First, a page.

Pocahontas

Pocahontas

About Pocahontas

Pocahontas (born Matoaka, and later known as Rebecca Rolfe, c. 1595 March 1617) was a Virginia Indian notable for her association with the colonial settlement at Jamestown, Virginia. She was the daughter of Powhatan, the paramount chief of a network of tributary tribal nations in the Tidewater region of Virginia. In a well-known historical anecdote, she is said to have saved the life of an Indian captive, Englishman John Smith, in 1607 by placing her head upon his own when her father raised his war club to execute him. Pocahontas was captured by the English during Anglo-Indian hostilities in 1613, and held for ransom. During her captivity, she converted to Christianity and took the name Rebecca. When the opportunity arose for her to return to her people, she chose to remain with the English. In April 1614, she married tobacco planter John Rolfe, and, in January 1615, bore him a son, Thomas Rolfe. In 1616, the Rolfes traveled to London.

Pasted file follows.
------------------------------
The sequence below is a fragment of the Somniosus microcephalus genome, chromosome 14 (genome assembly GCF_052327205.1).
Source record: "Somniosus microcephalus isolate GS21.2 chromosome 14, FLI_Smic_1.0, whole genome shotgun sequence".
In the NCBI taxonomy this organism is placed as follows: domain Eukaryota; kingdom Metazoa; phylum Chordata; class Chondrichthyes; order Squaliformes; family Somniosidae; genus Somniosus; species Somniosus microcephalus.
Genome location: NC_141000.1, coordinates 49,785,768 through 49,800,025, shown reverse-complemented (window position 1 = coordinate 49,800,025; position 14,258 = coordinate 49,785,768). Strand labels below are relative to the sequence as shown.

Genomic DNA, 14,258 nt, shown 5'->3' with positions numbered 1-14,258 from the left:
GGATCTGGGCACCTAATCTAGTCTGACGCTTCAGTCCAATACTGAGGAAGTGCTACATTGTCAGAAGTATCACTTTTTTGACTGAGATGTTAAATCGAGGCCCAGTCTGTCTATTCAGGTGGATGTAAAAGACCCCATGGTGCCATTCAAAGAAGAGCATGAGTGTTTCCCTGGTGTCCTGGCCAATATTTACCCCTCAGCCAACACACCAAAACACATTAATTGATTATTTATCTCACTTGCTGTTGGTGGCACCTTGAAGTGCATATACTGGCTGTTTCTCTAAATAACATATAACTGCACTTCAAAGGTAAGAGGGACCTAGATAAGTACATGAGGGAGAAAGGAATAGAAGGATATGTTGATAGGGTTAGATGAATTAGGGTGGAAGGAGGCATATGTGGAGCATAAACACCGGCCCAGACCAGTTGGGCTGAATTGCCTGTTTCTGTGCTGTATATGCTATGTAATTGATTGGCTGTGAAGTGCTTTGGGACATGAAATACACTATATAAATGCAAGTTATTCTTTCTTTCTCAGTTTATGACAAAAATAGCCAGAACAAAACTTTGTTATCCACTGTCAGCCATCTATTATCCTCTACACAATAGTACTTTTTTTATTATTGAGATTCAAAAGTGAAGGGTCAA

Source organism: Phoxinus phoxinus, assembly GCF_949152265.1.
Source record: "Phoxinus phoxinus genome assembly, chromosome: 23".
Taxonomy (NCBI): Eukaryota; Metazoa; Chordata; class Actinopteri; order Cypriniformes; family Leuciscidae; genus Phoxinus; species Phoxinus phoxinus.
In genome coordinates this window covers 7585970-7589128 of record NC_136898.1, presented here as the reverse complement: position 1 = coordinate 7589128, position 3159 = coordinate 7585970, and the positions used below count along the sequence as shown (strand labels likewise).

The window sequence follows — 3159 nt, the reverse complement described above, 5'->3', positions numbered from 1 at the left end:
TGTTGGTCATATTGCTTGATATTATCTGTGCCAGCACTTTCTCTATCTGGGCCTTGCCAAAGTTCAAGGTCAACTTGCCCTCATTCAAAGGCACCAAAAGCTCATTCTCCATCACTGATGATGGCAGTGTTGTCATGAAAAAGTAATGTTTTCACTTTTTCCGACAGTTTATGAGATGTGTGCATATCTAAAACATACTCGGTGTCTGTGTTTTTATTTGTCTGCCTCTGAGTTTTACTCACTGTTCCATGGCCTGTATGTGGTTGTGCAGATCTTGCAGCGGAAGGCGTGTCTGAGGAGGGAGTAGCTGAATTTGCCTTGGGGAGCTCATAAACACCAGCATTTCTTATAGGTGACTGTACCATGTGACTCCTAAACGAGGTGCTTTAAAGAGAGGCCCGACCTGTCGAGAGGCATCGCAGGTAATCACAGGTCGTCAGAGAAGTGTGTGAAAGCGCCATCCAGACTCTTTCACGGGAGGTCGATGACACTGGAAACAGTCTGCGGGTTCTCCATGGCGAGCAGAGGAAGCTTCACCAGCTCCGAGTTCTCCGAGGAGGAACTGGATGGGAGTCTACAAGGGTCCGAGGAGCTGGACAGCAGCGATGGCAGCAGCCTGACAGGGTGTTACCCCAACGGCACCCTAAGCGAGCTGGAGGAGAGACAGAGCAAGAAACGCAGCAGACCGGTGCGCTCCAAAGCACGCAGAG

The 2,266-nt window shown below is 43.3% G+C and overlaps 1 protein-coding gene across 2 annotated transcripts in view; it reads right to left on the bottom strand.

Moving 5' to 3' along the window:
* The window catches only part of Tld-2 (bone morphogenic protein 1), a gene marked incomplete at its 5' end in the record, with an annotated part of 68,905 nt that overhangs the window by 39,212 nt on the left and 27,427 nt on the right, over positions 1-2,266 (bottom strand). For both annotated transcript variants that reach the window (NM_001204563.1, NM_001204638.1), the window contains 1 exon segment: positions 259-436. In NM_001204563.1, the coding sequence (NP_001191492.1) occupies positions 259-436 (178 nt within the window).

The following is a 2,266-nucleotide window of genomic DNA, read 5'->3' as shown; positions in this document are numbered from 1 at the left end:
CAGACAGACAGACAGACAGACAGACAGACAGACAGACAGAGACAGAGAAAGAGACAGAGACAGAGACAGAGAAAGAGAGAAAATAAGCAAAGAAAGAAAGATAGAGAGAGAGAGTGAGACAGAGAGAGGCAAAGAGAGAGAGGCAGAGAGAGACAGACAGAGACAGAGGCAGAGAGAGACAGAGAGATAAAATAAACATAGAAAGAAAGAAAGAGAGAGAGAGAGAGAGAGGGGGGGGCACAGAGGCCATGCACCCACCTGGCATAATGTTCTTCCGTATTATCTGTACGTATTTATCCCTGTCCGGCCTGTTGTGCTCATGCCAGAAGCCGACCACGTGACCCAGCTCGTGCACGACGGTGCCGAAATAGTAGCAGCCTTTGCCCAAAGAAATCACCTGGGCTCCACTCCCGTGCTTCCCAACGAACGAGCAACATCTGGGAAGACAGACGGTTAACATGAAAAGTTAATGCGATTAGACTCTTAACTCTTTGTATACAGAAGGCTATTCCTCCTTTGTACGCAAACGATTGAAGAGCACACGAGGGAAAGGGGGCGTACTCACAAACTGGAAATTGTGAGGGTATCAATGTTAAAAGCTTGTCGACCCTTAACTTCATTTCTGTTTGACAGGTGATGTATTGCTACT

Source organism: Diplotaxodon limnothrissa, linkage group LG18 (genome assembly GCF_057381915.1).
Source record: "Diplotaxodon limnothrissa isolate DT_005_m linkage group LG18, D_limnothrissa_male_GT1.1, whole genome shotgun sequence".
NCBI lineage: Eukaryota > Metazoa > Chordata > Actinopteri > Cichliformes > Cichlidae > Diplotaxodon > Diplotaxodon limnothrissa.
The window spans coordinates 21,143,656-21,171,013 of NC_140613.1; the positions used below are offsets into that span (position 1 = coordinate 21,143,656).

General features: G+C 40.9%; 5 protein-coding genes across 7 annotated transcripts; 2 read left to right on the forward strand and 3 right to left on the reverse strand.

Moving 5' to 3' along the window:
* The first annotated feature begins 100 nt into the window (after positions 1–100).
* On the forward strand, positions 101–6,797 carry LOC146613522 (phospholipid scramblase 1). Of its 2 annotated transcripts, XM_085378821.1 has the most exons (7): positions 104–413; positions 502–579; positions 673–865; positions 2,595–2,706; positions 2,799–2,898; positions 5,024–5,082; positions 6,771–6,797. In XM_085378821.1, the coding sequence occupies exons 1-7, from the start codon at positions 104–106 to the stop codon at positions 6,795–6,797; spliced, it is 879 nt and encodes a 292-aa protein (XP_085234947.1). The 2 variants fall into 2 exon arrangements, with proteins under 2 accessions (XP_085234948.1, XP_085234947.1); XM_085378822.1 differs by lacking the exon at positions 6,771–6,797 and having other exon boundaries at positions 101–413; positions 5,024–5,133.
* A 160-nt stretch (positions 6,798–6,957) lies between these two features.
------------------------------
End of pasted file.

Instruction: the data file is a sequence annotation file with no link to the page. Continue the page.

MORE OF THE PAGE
Contributions by West London Dweller, Codex Sinaiticus, and Vaoverland.